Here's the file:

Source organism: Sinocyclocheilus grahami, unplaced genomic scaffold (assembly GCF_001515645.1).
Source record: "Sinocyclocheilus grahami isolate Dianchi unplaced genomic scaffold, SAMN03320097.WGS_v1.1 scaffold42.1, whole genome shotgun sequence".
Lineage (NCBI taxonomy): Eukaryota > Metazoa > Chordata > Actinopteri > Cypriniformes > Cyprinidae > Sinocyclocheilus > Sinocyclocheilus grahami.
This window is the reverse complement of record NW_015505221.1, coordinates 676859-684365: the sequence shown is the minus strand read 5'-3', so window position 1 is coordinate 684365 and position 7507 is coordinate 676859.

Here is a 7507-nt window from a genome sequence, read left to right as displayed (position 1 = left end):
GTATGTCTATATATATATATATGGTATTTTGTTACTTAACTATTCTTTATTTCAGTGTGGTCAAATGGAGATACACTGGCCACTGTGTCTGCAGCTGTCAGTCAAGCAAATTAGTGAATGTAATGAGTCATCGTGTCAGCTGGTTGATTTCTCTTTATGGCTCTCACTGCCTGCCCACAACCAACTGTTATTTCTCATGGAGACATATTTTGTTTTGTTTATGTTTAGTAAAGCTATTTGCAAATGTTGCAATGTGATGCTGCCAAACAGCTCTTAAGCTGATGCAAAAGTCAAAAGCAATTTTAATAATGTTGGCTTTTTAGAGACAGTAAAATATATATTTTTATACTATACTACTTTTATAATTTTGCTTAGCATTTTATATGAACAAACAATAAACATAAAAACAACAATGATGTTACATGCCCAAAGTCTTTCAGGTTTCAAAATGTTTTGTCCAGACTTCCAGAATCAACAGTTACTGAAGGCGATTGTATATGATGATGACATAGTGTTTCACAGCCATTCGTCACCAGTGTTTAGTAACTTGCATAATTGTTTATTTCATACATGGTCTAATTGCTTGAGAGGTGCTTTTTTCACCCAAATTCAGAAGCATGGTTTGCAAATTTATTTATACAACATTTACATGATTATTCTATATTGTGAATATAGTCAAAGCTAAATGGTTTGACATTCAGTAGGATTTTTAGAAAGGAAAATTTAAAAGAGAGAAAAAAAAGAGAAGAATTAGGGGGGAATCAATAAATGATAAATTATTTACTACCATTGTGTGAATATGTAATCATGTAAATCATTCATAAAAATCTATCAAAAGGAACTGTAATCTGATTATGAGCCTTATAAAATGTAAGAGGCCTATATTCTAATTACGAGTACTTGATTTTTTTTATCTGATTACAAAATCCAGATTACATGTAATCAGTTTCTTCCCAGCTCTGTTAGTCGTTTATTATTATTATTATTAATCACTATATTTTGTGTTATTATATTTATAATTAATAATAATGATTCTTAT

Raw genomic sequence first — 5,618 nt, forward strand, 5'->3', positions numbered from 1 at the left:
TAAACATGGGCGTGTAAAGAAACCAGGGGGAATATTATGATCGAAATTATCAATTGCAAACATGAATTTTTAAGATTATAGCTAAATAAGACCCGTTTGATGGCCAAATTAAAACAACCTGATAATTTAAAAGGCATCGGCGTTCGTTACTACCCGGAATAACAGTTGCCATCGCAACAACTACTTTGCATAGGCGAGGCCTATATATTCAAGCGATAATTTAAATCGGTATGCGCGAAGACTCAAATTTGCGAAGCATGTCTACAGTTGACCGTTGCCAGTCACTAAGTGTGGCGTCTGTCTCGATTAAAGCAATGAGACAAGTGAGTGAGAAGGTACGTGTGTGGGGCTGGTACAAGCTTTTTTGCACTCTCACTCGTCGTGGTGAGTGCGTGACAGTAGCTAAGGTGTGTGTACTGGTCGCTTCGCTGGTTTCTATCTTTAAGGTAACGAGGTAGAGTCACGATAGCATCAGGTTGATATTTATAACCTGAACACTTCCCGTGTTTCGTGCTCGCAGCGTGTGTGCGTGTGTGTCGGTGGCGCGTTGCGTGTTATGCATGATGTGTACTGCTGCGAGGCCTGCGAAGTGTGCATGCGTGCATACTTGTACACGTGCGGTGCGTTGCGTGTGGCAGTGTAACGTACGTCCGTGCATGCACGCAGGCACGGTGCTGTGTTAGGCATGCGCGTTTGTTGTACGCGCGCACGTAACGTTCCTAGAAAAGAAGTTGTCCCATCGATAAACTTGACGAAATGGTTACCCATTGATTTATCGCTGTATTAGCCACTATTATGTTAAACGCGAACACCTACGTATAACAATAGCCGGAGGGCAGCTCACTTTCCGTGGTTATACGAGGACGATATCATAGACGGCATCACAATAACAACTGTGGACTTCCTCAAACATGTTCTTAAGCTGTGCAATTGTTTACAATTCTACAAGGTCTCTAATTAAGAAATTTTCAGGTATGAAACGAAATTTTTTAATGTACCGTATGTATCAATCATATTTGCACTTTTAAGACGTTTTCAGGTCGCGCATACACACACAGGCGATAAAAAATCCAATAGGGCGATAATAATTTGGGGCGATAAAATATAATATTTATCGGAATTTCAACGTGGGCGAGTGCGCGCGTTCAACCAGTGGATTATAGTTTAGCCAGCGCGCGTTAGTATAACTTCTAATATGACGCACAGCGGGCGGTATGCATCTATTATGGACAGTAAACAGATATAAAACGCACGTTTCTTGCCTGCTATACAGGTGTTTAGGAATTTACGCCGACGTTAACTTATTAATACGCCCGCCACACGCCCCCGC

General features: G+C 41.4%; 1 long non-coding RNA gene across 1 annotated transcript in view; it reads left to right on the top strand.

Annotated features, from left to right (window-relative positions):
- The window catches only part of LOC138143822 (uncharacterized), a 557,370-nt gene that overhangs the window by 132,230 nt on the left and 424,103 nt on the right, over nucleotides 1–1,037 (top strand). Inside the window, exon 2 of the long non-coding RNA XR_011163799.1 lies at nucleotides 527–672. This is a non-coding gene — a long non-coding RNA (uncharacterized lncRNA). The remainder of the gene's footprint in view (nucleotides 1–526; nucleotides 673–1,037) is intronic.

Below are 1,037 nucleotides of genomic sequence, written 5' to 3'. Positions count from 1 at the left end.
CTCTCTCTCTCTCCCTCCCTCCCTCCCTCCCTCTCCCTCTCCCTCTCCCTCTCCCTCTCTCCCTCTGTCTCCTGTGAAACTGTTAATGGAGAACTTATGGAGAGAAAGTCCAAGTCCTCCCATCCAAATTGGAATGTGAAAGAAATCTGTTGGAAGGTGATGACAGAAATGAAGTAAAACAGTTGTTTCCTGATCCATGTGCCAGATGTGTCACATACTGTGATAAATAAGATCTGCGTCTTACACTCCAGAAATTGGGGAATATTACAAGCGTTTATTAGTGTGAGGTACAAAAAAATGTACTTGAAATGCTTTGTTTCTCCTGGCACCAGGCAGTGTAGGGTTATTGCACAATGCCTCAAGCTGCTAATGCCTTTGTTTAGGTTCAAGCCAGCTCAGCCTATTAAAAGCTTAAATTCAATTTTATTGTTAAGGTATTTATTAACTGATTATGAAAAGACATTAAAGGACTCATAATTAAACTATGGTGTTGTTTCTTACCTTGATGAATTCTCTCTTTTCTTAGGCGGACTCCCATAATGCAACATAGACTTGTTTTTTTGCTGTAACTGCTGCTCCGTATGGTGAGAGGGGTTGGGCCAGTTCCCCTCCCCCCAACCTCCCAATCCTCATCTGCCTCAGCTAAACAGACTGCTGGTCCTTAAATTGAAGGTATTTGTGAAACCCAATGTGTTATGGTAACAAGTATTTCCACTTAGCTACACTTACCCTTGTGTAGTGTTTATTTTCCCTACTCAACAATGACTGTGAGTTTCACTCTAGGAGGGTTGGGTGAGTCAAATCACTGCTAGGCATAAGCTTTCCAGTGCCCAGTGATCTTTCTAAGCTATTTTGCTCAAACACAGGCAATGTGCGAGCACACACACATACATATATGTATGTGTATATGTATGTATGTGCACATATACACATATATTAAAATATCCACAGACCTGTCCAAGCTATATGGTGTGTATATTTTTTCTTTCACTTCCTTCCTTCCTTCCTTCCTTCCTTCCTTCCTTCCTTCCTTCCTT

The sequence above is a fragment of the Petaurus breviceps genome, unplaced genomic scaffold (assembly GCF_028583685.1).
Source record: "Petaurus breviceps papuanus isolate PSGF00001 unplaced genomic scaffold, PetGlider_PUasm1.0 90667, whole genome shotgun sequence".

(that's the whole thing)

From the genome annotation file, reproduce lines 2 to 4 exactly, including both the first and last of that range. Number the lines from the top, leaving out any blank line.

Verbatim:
Source record: "Sinocyclocheilus grahami isolate Dianchi unplaced genomic scaffold, SAMN03320097.WGS_v1.1 scaffold42.1, whole genome shotgun sequence".
Lineage (NCBI taxonomy): Eukaryota > Metazoa > Chordata > Actinopteri > Cypriniformes > Cyprinidae > Sinocyclocheilus > Sinocyclocheilus grahami.
This window is the reverse complement of record NW_015505221.1, coordinates 676859-684365: the sequence shown is the minus strand read 5'-3', so window position 1 is coordinate 684365 and position 7507 is coordinate 676859.